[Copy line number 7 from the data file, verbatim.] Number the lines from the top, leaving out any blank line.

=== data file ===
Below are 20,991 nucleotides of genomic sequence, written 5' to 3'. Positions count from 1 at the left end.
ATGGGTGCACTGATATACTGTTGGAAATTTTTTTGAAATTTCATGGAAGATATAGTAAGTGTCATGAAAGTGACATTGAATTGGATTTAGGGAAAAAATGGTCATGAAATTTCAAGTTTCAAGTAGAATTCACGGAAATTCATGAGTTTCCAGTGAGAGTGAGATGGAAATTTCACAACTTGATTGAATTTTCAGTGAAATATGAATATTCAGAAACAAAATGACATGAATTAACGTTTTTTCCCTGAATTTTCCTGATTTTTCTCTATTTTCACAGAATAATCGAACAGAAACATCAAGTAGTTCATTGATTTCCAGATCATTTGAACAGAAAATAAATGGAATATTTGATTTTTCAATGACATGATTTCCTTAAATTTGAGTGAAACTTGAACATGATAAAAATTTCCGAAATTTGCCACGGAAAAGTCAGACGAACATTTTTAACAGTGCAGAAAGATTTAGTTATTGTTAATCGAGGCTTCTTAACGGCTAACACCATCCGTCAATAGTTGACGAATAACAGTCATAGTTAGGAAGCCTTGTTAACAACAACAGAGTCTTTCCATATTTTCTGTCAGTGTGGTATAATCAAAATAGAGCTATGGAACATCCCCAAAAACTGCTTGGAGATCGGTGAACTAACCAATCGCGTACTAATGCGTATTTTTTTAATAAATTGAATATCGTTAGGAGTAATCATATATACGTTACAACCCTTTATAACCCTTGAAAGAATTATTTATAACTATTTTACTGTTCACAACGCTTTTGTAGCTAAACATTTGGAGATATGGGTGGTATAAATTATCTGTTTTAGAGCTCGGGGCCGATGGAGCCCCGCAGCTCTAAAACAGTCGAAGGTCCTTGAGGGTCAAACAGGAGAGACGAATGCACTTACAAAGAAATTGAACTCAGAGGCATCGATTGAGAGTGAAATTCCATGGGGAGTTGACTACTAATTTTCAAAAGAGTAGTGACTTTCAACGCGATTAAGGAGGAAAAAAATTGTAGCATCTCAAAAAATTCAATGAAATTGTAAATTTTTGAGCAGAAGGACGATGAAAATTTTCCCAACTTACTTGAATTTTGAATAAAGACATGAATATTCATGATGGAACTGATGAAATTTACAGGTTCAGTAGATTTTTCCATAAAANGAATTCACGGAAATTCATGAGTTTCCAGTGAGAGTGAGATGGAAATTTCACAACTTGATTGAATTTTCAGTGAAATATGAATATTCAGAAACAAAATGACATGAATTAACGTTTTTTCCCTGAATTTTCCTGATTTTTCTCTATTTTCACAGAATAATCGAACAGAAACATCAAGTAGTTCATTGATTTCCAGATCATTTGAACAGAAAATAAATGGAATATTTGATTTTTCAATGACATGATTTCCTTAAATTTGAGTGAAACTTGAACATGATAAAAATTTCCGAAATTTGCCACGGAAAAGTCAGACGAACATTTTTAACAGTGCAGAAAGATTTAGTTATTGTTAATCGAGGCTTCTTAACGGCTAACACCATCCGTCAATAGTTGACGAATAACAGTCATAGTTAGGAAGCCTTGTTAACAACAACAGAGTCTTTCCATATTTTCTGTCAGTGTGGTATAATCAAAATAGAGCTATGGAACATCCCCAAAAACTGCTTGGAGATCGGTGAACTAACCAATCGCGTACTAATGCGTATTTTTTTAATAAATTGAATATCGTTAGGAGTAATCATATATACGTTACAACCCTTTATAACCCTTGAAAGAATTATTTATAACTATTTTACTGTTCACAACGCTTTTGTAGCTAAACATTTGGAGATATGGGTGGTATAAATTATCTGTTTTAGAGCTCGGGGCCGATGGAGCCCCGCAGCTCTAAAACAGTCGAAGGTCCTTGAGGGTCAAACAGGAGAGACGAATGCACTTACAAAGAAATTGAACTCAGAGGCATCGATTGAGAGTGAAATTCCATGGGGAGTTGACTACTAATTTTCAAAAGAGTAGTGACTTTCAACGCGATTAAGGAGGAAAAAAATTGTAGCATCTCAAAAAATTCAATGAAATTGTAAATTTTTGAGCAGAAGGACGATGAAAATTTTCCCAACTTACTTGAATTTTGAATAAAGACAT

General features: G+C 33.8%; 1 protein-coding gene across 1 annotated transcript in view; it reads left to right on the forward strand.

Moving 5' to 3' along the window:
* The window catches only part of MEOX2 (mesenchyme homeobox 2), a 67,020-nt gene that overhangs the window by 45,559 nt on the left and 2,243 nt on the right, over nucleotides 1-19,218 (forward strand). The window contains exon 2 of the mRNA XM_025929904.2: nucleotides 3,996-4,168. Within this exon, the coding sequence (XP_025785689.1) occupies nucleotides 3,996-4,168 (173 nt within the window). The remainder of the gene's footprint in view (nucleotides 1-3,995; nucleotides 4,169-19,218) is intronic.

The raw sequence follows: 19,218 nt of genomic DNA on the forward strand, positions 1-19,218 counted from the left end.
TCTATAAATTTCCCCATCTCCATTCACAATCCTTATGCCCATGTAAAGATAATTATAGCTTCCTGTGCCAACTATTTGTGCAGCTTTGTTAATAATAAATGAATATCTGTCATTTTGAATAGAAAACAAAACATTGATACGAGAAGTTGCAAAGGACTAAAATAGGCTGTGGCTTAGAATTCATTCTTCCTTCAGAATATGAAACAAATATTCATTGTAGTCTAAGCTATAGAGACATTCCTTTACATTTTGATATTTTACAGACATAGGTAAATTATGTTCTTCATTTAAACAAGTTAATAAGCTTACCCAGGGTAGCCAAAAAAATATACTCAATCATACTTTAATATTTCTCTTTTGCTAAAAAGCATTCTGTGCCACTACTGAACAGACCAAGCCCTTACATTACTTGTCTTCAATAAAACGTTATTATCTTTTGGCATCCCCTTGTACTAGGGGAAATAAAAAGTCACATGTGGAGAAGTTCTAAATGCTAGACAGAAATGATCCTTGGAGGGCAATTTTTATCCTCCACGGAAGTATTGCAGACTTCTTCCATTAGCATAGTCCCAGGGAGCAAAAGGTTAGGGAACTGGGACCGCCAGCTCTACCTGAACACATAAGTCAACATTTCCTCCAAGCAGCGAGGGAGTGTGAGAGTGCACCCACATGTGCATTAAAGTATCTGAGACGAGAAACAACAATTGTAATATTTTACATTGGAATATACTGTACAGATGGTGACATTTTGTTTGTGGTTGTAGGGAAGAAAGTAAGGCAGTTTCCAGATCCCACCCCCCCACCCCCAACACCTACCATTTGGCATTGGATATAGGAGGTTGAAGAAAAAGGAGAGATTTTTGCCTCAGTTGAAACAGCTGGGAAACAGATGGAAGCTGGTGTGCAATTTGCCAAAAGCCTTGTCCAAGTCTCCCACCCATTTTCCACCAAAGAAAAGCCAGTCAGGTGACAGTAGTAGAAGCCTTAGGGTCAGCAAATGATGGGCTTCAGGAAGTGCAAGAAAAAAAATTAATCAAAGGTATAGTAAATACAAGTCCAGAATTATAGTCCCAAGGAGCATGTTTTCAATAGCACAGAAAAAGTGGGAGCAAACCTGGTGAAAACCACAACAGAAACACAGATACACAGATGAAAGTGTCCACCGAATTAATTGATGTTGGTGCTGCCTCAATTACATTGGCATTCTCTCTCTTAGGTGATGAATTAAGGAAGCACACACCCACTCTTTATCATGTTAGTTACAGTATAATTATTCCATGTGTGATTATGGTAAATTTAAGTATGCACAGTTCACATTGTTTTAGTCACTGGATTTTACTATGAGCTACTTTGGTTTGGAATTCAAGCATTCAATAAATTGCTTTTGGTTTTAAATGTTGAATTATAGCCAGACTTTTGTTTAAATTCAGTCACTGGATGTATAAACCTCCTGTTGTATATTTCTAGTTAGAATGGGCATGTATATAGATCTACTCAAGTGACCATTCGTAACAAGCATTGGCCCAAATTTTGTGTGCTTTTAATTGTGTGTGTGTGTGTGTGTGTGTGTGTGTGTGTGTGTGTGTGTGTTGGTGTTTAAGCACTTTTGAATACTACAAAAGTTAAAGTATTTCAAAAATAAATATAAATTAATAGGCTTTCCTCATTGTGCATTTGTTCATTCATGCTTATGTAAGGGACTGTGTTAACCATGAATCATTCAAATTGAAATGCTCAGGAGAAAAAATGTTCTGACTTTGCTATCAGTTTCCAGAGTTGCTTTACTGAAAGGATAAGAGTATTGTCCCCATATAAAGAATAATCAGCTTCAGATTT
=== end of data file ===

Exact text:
TCTATAAATTTCCCCATCTCCATTCACAATCCTTATGCCCATGTAAAGATAATTATAGCTTCCTGTGCCAACTATTTGTGCAGCTTTGTTAATAATAAATGAATATCTGTCATTTTGAATAGAAAACAAAACATTGATACGAGAAGTTGCAAAGGACTAAAATAGGCTGTGGCTTAGAATTCATTCTTCCTTCAGAATATGAAACAAATATTCATTGTAGTCTAAGCTATAGAGACATTCCTTTACATTTTGATATTTTACAGACATAGGTAAATTATGTTCTTCATTTAAACAAGTTAATAAGCTTACCCAGGGTAGCCAAAAAAATATACTCAATCATACTTTAATATTTCTCTTTTGCTAAAAAGCATTCTGTGCCACTACTGAACAGACCAAGCCCTTACATTACTTGTCTTCAATAAAACGTTATTATCTTTTGGCATCCCCTTGTACTAGGGGAAATAAAAAGTCACATGTGGAGAAGTTCTAAATGCTAGACAGAAATGATCCTTGGAGGGCAATTTTTATCCTCCACGGAAGTATTGCAGACTTCTTCCATTAGCATAGTCCCAGGGAGCAAAAGGTTAGGGAACTGGGACCGCCAGCTCTACCTGAACACATAAGTCAACATTTCCTCCAAGCAGCGAGGGAGTGTGAGAGTGCACCCACATGTGCATTAAAGTATCTGAGACGAGAAACAACAATTGTAATATTTTACATTGGAATATACTGTACAGATGGTGACATTTTGTTTGTGGTTGTAGGGAAGAAAGTAAGGCAGTTTCCAGATCCCACCCCCCCACCCCCAACACCTACCATTTGGCATTGGATATAGGAGGTTGAAGAAAAAGGAGAGATTTTTGCCTCAGTTGAAACAGCTGGGAAACAGATGGAAGCTGGTGTGCAATTTGCCAAAAGCCTTGTCCAAGTCTCCCACCCATTTTCCACCAAAGAAAAGCCAGTCAGGTGACAGTAGTAGAAGCCTTAGGGTCAGCAAATGATGGGCTTCAGGAAGTGCAAGAAAAAAAATTAATCAAAGGTATAGTAAATACAAGTCCAGAATTATAGTCCCAAGGAGCATGTTTTCAATAGCACAGAAAAAGTGGGAGCAAACCTGGTGAAAACCACAACAGAAACACAGATACACAGATGAAAGTGTCCACCGAATTAATTGATGTTGGTGCTGCCTCAATTACATTGGCATTCTCTCTCTTAGGTGATGAATTAAGGAAGCACACACCCACTCTTTATCATGTTAGTTACAGTATAATTATTCCATGTGTGATTATGGTAAATTTAAGTATGCACAGTTCACATTGTTTTAGTCACTGGATTTTACTATGAGCTACTTTGGTTTGGAATTCAAGCATTCAATAAATTGCTTTTGGTTTTAAATGTTGAATTATAGCCAGACTTTTGTTTAAATTCAGTCACTGGATGTATAAACCTCCTGTTGTATATTTCTAGTTAGAATGGGCATGTATATAGATCTACTCAAGTGACCATTCGTAACAAGCATTGGCCCAAATTTTGTGTGCTTTTAATTGTGTGTGTGTGTGTGTGTGTGTGTGTGTGTGTGTGTGTGTGTGTTGGTGTTTAAGCACTTTTGAATACTACAAAAGTTAAAGTATTTCAAAAATAAATATAAATTAATAGGCTTTCCTCATTGTGCATTTGTTCATTCATGCTTATGTAAGGGACTGTGTTAACCATGAATCATTCAAATTGAAATGCTCAGGAGAAAAAATGTTCTGACTTTGCTATCAGTTTCCAGAGTTGCTTTACTGAAAGGATAAGAGTATTGTCCCCATATAAAGAATAATCAGCTTCAGATTT